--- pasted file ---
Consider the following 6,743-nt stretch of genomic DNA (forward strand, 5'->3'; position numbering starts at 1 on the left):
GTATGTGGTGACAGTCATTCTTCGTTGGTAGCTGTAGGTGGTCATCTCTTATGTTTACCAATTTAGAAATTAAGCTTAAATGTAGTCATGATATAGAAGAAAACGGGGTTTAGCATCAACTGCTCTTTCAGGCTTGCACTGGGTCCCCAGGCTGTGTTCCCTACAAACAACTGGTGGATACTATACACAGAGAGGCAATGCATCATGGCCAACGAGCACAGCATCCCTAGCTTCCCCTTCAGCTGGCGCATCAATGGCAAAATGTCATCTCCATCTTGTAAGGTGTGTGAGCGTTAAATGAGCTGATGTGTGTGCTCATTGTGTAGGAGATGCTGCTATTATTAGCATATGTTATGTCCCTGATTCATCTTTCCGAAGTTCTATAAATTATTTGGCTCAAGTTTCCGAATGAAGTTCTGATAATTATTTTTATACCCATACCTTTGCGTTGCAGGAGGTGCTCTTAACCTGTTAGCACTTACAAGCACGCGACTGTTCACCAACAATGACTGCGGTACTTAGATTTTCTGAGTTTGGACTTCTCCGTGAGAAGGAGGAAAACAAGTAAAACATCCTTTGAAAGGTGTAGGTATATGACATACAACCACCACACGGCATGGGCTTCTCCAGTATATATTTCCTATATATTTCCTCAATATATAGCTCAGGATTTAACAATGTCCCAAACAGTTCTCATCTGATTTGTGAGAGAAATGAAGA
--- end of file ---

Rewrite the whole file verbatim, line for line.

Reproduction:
Consider the following 6,743-nt stretch of genomic DNA (forward strand, 5'->3'; position numbering starts at 1 on the left):
GTATGTGGTGACAGTCATTCTTCGTTGGTAGCTGTAGGTGGTCATCTCTTATGTTTACCAATTTAGAAATTAAGCTTAAATGTAGTCATGATATAGAAGAAAACGGGGTTTAGCATCAACTGCTCTTTCAGGCTTGCACTGGGTCCCCAGGCTGTGTTCCCTACAAACAACTGGTGGATACTATACACAGAGAGGCAATGCATCATGGCCAACGAGCACAGCATCCCTAGCTTCCCCTTCAGCTGGCGCATCAATGGCAAAATGTCATCTCCATCTTGTAAGGTGTGTGAGCGTTAAATGAGCTGATGTGTGTGCTCATTGTGTAGGAGATGCTGCTATTATTAGCATATGTTATGTCCCTGATTCATCTTTCCGAAGTTCTATAAATTATTTGGCTCAAGTTTCCGAATGAAGTTCTGATAATTATTTTTATACCCATACCTTTGCGTTGCAGGAGGTGCTCTTAACCTGTTAGCACTTACAAGCACGCGACTGTTCACCAACAATGACTGCGGTACTTAGATTTTCTGAGTTTGGACTTCTCCGTGAGAAGGAGGAAAACAAGTAAAACATCCTTTGAAAGGTGTAGGTATATGACATACAACCACCACACGGCATGGGCTTCTCCAGTATATATTTCCTATATATTTCCTCAATATATAGCTCAGGATTTAACAATGTCCCAAACAGTTCTCATCTGATTTGTGAGAGAAATGAAGA